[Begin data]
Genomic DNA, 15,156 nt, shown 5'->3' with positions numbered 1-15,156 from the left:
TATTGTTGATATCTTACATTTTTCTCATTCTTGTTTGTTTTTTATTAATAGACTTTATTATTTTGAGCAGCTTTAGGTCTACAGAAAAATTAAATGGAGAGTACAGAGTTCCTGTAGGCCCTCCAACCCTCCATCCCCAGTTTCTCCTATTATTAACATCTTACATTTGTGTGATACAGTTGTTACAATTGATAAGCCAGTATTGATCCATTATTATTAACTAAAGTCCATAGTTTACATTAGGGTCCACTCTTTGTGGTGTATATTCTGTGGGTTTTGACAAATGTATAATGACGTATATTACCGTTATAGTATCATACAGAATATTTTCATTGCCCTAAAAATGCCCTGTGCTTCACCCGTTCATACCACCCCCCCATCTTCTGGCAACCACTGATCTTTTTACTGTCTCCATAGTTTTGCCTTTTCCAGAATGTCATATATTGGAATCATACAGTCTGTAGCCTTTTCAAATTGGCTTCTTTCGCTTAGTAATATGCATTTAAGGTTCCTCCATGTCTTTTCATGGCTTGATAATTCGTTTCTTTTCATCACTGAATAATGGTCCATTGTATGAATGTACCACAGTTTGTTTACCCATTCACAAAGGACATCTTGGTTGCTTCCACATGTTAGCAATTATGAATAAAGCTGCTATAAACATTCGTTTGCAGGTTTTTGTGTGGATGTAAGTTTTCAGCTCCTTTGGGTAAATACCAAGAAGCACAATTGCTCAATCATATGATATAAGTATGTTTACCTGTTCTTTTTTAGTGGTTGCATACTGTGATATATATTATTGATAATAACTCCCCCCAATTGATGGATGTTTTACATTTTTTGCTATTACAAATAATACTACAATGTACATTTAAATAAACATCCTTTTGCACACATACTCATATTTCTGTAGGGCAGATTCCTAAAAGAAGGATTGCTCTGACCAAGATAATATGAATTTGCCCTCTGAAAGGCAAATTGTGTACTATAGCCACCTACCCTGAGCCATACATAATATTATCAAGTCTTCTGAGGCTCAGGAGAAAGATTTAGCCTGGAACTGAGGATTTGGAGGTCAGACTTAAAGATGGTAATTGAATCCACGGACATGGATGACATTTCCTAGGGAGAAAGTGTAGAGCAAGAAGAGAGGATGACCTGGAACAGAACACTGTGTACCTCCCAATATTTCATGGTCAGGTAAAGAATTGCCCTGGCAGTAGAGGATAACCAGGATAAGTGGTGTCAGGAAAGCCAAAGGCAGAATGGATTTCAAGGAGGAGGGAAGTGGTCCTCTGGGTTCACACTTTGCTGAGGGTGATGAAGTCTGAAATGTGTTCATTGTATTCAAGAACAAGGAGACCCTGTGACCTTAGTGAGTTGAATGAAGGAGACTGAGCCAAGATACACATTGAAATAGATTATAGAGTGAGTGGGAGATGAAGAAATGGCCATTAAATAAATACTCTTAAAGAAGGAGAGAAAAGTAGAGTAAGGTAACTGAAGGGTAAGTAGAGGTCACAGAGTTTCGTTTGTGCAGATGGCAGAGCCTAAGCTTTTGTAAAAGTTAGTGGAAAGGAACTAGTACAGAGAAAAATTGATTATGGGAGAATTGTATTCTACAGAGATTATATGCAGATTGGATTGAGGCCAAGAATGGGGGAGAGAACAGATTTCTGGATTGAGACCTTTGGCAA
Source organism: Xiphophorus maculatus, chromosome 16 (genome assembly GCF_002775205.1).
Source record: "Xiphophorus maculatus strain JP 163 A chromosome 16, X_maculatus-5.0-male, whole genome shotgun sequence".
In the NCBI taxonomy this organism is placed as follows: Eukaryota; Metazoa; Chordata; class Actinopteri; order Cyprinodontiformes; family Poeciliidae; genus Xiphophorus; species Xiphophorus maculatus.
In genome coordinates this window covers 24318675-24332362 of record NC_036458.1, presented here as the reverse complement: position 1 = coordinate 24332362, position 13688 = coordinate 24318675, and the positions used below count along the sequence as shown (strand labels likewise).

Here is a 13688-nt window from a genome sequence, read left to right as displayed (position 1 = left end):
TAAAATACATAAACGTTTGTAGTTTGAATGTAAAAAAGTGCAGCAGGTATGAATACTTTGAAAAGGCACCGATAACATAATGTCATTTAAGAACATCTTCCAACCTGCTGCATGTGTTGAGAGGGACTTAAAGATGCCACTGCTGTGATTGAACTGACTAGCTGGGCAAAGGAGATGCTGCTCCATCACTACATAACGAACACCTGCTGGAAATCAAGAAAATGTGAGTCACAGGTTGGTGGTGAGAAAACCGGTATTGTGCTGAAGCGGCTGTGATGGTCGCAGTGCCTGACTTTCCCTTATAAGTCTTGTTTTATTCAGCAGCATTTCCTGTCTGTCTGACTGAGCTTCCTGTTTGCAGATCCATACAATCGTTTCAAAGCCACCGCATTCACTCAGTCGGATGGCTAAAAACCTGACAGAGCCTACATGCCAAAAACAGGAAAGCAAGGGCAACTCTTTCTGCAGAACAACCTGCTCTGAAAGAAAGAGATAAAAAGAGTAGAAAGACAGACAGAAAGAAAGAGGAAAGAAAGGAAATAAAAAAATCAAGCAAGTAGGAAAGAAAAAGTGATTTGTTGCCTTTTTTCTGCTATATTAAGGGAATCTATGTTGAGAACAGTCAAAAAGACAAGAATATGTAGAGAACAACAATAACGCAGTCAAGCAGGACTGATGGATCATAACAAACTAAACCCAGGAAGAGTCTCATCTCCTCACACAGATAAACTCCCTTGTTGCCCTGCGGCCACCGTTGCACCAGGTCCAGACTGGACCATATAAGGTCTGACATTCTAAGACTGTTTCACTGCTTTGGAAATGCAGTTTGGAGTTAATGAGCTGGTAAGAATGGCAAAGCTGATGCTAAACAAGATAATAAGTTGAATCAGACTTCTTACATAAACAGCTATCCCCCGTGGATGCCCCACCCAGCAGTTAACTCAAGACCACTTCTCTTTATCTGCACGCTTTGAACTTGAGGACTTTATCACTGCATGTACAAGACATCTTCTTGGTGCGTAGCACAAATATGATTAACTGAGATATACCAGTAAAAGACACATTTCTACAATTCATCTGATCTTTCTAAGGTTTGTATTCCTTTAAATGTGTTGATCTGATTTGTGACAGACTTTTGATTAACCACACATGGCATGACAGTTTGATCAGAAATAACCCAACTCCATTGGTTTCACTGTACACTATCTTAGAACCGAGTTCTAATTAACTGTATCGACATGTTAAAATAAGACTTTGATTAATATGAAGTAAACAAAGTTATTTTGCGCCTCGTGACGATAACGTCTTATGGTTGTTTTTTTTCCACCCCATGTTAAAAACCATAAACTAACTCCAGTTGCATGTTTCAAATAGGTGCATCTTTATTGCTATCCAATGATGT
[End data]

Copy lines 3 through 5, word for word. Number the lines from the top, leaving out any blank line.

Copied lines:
Source organism: Xiphophorus maculatus, chromosome 16 (genome assembly GCF_002775205.1).
Source record: "Xiphophorus maculatus strain JP 163 A chromosome 16, X_maculatus-5.0-male, whole genome shotgun sequence".
In the NCBI taxonomy this organism is placed as follows: Eukaryota; Metazoa; Chordata; class Actinopteri; order Cyprinodontiformes; family Poeciliidae; genus Xiphophorus; species Xiphophorus maculatus.